Medical Negligence Costs Hospital Owner 1.1 million Birr

Hayat Hospital (credit: Addis Fortune)
Hayat Hospital (credit: Addis Fortune)

Addis Ababa, Ethiopia – Cassation Bench reduced damages from 4.9 million Br and resorted to equity, not law, on some points.

The Cassation Bench of the Federal Supreme Court may have trespassed its jurisdiction, according to an expert, in reducing a 2.4 million Br that the Supreme Court had decided Hayat Hospital’s owner, Ibrahim Nawd, should pay in damages for negligent delivery at the hospital, to 1.1 million Br, even though the Bench found no error of law.

The October 6, 2015 ruling by the Cassation Bench brought the amount of the claim down from the 4.9 million Br, which both the High Court and the Supreme Court had maintained, for the mother who claimed that her daughter, delivered at Hayat, had sustained a degree of paralysis in both arms because of the attending doctor’s negligence in managing the process.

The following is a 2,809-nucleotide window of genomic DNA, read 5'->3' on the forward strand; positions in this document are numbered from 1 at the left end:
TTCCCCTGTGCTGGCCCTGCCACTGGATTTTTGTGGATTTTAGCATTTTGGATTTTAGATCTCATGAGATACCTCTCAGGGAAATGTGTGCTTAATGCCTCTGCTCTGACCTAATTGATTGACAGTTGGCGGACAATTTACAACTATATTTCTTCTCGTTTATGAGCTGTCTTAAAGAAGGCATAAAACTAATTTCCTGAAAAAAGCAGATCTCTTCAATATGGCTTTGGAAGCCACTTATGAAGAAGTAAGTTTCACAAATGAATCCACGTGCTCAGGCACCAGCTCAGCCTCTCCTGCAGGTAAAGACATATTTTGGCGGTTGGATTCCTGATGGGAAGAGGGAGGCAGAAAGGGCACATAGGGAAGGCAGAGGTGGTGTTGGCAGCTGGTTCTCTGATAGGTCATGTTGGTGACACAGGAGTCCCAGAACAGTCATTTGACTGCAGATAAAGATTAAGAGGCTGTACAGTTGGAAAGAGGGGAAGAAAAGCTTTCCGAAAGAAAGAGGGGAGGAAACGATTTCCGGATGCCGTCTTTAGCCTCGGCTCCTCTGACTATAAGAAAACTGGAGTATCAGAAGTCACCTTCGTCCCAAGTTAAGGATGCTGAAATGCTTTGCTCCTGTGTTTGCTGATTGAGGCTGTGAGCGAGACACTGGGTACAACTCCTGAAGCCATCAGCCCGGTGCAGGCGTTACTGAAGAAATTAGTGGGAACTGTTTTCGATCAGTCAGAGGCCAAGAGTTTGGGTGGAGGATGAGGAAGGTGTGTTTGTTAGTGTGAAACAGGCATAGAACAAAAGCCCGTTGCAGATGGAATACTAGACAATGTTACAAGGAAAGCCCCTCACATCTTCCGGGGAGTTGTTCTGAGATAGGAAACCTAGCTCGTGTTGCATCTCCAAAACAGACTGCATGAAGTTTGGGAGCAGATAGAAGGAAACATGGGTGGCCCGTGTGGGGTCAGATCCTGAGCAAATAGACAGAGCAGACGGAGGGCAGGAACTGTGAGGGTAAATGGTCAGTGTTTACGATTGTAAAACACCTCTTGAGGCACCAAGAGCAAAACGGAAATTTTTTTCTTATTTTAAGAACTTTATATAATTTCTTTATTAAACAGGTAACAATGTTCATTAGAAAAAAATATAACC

The judges who passed the decision at the bench were Almaw Wole, Reta Tolosa, Mustefa Ahmed, Kene’a Qitata and Lellise Dessalegn.

According to the claim the health defect was caused by the doctor’s failure to comply with standard medical procedures that should be followed during assisted delivery.  Hence the mother, Aster Solomon, initially asked for 4.9 million Br as a remedy for her daughter’s lifelong injury-related expenses, including costs for medical treatment in and outside of the country and special institutions required to care for her due to the resulting disability.

But Ibrahim, the defendant, as a first count of defense, raised the statute of limitations, which the law requires to be two years in cases of tort. His second stance of defense was related to the efficiency and high standard of his hospital, arguing that it is adequately equipped with needed technologies as well as qualified specialists, including the specialist doctor in the case, Yilma Aseres. The defendant said the woman already had a health problem when she came to his hospital and that she did not support her claim of negligence in observing medical procedures with any proof.

Read more at: Addis Tribune